With a deal on the table, business travelers from both the EU and UK would still enjoy visa-free travel with their passport or ID card when flying between nations, up to the end of 2020 (known as the transition period). After this, European Travel Information and Authorization System  (ETIAS) visa waivers would become a reality (see below).

The nitty-gritty of airport security and queueing is harder to predict. But guidance published early in 2019 emphasized there should be no significant changes, with the EU stating it would continue to recognize UK passengers and baggage under its current rules.

Both the EU and the British government are committed to keeping things as simple as possible when it comes to flying, so it is likely that business travel in Europe won’t be suddenly grounded – even in the event of a no-deal.

Flights should remain uninterrupted. Image credit: undrey/iStock
Both the EU and UK are committed to minimal disruptions to flights. Image credit: undrey/iStock

Train, bus, or boat

According to the UK government’s official guidance, most other methods of travel to the EU will remain unaffected, even if there’s a no-deal scenario.

This means traveling by Eurostar and Eurotunnel, on bus and coach services, and on ferries or cruises should be uninhibited, which is great news if you’re stopping over in Paris, Amsterdam, or Brussels for a business trip. Eurostar has also confirmed that it expects to continue services as usual post-Brexit, citing a “robust plan” to deal with any outcome.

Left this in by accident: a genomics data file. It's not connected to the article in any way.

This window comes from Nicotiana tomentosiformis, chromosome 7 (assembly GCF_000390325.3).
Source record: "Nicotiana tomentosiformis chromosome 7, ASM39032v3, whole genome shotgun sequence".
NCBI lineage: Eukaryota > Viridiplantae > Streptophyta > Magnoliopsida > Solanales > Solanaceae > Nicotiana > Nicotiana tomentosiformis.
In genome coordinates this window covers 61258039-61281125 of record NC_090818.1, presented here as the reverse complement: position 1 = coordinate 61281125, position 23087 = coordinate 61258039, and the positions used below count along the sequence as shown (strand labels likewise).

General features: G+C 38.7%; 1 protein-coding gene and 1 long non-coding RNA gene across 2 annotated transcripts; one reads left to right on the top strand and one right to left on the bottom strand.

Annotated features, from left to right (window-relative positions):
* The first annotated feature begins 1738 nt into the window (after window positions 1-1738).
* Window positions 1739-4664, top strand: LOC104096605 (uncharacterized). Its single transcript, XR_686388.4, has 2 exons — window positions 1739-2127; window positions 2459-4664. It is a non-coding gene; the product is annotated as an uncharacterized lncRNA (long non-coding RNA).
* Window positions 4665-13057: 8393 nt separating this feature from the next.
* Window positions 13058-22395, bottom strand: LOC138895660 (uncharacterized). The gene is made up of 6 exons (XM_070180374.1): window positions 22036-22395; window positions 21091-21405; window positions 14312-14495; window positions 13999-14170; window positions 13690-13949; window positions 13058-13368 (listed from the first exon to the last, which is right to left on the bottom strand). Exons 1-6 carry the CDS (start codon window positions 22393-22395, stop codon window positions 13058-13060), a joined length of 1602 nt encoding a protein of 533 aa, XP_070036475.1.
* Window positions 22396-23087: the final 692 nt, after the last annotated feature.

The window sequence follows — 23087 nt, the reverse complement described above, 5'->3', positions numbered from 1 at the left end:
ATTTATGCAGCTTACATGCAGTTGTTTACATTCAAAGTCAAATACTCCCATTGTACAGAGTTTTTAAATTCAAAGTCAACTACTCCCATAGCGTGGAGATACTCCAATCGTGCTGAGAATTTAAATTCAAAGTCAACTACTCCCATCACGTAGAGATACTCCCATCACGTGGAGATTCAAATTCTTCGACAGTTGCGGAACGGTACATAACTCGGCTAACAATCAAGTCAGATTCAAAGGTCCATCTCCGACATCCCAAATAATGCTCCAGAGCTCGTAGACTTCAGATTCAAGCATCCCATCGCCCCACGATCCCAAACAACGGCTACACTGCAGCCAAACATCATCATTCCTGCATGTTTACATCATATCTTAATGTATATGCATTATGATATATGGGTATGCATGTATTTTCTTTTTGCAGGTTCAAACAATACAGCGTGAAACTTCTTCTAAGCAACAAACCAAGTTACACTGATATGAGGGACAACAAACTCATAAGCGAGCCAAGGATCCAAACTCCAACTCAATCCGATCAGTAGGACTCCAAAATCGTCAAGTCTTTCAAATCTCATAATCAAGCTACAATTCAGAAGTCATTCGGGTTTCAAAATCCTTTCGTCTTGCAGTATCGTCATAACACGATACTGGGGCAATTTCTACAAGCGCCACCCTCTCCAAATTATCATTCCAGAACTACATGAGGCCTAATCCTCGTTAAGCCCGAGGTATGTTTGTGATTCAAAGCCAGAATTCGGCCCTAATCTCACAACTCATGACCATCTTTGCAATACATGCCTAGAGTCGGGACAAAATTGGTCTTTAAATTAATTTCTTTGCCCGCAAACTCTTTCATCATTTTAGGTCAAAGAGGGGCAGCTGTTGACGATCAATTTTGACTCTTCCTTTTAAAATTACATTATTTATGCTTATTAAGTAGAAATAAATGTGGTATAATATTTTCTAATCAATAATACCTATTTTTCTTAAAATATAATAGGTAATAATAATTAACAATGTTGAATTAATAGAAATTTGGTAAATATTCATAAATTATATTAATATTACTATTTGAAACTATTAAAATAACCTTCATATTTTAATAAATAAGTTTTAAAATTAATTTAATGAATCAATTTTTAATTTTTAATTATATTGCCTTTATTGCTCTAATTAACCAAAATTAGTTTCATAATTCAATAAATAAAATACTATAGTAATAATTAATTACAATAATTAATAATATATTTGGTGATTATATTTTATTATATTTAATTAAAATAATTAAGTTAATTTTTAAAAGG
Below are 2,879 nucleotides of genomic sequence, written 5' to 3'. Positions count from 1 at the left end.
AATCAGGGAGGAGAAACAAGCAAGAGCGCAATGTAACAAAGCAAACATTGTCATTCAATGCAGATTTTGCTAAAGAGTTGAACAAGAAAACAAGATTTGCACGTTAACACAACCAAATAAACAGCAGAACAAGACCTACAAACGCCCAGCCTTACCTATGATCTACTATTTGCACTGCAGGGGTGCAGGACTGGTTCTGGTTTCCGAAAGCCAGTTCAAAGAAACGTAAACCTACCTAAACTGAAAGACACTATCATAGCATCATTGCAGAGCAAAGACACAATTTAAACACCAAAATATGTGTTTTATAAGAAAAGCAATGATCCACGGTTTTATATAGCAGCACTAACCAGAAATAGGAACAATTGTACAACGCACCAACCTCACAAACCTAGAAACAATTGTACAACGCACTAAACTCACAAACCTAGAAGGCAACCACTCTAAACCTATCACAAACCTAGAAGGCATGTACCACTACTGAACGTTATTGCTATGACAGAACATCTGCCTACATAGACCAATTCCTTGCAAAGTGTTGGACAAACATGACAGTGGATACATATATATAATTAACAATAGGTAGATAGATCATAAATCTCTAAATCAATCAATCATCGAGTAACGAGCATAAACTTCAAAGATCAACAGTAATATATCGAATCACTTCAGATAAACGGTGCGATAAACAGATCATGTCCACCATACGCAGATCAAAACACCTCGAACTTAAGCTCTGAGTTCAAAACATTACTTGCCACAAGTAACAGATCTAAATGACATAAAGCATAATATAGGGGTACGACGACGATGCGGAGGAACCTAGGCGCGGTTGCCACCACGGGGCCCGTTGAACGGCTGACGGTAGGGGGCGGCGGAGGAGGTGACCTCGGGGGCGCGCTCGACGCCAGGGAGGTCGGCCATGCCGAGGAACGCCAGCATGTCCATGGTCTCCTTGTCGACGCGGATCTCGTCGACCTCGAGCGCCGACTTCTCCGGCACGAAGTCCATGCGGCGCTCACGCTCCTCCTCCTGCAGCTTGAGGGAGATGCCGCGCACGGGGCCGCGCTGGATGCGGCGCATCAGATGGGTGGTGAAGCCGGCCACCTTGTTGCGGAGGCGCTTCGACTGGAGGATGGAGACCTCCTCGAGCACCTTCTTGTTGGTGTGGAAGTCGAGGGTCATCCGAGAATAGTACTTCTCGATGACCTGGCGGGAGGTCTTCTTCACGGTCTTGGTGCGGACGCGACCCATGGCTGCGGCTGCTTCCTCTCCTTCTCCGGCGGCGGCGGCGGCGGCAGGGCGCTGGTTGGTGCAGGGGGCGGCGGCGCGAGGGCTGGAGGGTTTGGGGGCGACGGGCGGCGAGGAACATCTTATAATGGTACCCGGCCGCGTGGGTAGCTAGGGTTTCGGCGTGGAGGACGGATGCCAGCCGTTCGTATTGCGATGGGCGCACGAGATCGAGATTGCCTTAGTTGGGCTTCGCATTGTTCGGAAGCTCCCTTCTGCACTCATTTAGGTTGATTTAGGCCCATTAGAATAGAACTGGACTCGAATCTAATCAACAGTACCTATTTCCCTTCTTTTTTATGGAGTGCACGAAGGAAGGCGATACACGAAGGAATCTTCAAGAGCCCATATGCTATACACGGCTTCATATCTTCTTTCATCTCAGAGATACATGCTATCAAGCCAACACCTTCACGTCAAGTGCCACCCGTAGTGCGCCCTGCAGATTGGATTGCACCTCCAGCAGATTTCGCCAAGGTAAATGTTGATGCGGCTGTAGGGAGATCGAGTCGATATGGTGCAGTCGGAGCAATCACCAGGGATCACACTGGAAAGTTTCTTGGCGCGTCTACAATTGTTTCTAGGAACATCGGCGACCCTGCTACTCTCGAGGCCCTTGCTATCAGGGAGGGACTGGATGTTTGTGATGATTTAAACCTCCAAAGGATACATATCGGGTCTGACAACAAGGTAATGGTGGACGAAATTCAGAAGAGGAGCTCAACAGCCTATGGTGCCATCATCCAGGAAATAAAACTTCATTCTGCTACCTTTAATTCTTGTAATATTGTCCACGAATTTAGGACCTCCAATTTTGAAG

As ever, the devil will be in the details. If you’re traveling to the EU or UK by train, bus or boat, we recommend keeping an eye on the latest news as Brexit gears up. 

Scenario 2: No deal

In the event of a no-deal scenario – in which the UK crashes out of the EU without a withdrawal agreement – the outcome for travelers is likely to be a mixed bag.

However, there are some cast-iron certainties around specific rights and travel for EU citizens traveling to the UK and vice versa. 

The bad news

From 2021, business travelers going from the UK to the EU, or the EU to the UK, would need to complete the online ETIAS application form and pay a small fee. This extra step is effectively a visa waiver and could mark one of the first real changes to travel we would see as a result of Brexit. 

With a no-deal Brexit,  the UK would be classified as a “third country” by the EU. This would be based on a system of reciprocity, meaning UK and EU citizens would retain their freedom for short-term visits, even as politicians speak of the end of free movement.  

As a result, visitors traveling in either direction should be OK without a visa for 90 days – but would need ETIAS approval.